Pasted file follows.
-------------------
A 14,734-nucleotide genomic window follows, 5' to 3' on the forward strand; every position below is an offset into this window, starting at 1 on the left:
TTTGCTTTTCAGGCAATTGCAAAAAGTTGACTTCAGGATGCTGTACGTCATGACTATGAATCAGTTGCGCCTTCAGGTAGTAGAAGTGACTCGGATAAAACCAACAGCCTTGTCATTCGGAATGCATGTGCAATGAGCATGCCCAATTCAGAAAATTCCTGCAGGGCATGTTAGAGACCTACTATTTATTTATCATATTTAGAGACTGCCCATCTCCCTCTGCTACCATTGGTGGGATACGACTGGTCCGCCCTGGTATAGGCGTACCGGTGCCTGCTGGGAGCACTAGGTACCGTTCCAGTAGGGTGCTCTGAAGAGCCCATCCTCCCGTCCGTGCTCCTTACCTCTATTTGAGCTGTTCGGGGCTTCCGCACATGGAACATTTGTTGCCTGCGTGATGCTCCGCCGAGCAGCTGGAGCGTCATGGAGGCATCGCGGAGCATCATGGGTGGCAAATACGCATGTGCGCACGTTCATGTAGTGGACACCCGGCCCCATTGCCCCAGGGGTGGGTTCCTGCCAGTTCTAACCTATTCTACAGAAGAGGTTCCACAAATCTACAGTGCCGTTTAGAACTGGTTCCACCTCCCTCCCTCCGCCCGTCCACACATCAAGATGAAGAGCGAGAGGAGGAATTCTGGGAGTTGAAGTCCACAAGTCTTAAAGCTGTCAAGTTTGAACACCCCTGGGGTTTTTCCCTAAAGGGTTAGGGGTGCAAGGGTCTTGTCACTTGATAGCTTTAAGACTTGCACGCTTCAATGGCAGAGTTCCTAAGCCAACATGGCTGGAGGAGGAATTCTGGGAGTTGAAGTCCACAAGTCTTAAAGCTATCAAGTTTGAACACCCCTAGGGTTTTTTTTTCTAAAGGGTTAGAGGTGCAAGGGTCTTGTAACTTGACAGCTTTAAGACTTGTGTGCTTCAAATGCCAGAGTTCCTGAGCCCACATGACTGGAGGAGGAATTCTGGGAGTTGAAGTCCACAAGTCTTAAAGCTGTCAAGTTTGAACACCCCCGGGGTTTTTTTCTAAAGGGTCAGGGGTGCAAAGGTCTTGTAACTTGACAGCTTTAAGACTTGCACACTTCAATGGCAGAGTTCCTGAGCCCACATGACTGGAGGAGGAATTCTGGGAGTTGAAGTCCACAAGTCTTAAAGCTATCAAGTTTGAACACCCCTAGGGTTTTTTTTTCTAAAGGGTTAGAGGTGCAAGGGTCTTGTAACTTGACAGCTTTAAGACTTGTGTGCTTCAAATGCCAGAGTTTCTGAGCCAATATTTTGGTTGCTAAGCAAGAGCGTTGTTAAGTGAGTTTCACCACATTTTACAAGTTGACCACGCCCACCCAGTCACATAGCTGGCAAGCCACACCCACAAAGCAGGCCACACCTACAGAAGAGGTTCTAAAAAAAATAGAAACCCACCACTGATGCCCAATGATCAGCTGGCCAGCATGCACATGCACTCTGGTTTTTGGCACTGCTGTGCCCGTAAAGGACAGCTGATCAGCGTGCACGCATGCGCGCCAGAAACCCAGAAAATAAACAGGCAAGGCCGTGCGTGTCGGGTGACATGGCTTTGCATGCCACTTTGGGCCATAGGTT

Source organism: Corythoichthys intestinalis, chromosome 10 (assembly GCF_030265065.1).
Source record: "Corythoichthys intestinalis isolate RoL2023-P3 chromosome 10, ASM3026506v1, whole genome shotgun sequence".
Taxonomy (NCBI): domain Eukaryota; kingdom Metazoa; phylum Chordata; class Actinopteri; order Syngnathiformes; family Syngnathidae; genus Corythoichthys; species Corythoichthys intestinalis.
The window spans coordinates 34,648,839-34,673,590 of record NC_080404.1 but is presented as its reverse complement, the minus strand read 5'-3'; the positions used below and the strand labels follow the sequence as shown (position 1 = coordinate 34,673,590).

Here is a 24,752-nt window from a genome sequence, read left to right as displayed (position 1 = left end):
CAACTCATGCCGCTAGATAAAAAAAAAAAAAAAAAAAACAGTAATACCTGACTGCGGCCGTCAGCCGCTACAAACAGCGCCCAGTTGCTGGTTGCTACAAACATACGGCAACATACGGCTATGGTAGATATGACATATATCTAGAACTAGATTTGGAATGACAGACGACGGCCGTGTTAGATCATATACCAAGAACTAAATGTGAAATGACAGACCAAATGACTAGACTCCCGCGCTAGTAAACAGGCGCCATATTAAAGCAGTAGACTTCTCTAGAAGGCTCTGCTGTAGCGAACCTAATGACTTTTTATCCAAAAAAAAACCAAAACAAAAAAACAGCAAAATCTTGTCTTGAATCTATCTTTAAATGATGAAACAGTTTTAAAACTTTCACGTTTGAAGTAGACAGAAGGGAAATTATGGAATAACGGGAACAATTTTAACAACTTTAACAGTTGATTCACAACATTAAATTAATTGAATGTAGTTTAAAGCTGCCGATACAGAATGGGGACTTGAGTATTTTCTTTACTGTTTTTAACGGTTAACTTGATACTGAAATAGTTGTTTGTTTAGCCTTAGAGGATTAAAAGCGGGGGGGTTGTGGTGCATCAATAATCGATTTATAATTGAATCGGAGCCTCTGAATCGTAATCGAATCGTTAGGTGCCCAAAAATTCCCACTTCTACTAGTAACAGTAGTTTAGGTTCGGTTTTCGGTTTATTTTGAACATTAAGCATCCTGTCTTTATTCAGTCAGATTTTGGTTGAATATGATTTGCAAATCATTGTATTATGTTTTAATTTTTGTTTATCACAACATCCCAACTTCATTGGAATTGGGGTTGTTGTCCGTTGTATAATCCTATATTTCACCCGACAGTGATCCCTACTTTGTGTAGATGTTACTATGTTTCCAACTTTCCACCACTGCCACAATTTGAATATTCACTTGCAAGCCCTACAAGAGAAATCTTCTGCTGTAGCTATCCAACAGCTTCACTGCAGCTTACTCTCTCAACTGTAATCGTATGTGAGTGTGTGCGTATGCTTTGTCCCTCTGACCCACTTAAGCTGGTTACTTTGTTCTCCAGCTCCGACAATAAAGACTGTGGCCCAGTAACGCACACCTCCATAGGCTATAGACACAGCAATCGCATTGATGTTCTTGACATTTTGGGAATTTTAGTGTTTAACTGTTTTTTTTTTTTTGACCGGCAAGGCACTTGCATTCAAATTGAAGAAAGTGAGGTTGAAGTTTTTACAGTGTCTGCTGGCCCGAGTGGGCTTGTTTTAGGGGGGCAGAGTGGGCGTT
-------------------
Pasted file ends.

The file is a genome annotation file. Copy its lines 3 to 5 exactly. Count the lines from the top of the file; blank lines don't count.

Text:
Source organism: Corythoichthys intestinalis, chromosome 10 (assembly GCF_030265065.1).
Source record: "Corythoichthys intestinalis isolate RoL2023-P3 chromosome 10, ASM3026506v1, whole genome shotgun sequence".
Taxonomy (NCBI): domain Eukaryota; kingdom Metazoa; phylum Chordata; class Actinopteri; order Syngnathiformes; family Syngnathidae; genus Corythoichthys; species Corythoichthys intestinalis.